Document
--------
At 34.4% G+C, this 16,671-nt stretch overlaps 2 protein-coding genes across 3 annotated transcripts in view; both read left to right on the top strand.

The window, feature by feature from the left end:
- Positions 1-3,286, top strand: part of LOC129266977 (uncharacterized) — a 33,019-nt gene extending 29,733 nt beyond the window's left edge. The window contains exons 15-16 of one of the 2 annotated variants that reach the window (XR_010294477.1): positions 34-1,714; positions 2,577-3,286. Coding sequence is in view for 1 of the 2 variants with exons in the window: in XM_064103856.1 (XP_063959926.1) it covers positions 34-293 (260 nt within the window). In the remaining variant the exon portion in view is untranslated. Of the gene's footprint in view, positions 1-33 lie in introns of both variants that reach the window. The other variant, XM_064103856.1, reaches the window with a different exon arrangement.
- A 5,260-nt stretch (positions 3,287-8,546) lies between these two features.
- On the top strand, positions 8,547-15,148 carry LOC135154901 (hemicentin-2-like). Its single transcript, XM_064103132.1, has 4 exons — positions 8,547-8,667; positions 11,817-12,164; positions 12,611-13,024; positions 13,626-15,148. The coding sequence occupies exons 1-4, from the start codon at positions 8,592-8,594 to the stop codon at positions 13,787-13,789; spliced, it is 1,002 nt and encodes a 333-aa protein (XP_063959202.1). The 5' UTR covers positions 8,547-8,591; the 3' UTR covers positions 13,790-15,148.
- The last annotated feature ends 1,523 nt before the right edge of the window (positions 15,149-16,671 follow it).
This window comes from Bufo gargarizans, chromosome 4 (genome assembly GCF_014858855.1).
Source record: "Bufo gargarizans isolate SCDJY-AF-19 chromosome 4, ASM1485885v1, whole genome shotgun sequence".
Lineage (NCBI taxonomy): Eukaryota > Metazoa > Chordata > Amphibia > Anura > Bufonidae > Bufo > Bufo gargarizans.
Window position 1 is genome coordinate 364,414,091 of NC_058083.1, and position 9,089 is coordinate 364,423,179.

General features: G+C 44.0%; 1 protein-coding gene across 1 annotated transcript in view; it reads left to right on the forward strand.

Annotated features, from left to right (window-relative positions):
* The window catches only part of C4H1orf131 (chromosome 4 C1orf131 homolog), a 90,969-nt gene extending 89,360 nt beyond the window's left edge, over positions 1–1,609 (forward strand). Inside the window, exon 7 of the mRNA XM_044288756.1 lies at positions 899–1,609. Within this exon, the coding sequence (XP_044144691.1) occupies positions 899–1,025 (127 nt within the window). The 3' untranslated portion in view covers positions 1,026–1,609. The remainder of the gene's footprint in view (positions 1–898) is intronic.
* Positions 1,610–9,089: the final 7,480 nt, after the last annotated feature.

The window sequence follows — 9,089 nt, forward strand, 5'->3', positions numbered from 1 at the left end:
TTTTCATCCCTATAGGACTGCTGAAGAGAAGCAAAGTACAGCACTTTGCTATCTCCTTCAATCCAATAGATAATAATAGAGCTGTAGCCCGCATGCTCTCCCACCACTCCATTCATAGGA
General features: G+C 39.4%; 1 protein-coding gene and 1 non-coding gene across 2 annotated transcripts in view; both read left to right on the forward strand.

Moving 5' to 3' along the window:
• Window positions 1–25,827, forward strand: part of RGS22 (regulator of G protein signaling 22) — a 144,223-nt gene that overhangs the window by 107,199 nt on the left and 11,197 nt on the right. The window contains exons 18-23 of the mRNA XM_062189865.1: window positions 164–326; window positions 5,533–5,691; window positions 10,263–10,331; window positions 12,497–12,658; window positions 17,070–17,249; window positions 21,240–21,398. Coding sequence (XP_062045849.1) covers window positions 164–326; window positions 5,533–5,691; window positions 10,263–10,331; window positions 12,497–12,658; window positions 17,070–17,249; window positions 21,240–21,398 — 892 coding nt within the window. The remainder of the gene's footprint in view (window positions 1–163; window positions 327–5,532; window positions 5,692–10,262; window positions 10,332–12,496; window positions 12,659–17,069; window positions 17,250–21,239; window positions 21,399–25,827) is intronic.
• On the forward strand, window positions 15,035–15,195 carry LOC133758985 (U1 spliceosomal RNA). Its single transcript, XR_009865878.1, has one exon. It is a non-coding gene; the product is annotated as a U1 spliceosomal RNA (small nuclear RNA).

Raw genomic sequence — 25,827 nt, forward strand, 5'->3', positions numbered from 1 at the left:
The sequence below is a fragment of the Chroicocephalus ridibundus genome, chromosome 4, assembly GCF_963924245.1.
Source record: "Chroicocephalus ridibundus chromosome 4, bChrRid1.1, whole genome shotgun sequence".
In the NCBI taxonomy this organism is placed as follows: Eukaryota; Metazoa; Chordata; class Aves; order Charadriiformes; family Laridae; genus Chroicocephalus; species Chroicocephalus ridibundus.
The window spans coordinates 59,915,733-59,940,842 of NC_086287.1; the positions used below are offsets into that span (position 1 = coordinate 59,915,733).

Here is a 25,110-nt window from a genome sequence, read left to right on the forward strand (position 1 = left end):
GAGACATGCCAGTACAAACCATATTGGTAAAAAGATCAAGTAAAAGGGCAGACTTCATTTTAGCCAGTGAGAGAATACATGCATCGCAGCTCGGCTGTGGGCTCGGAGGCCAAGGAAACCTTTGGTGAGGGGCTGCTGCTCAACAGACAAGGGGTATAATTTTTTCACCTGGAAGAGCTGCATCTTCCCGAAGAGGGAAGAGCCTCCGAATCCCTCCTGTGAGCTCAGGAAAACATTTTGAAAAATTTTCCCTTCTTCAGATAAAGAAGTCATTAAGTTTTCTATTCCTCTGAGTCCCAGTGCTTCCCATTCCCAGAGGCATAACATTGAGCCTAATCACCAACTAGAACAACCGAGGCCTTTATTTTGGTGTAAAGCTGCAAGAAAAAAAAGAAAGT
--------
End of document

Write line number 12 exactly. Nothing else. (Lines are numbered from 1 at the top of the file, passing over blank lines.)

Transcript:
Annotated features, from left to right (window-relative positions):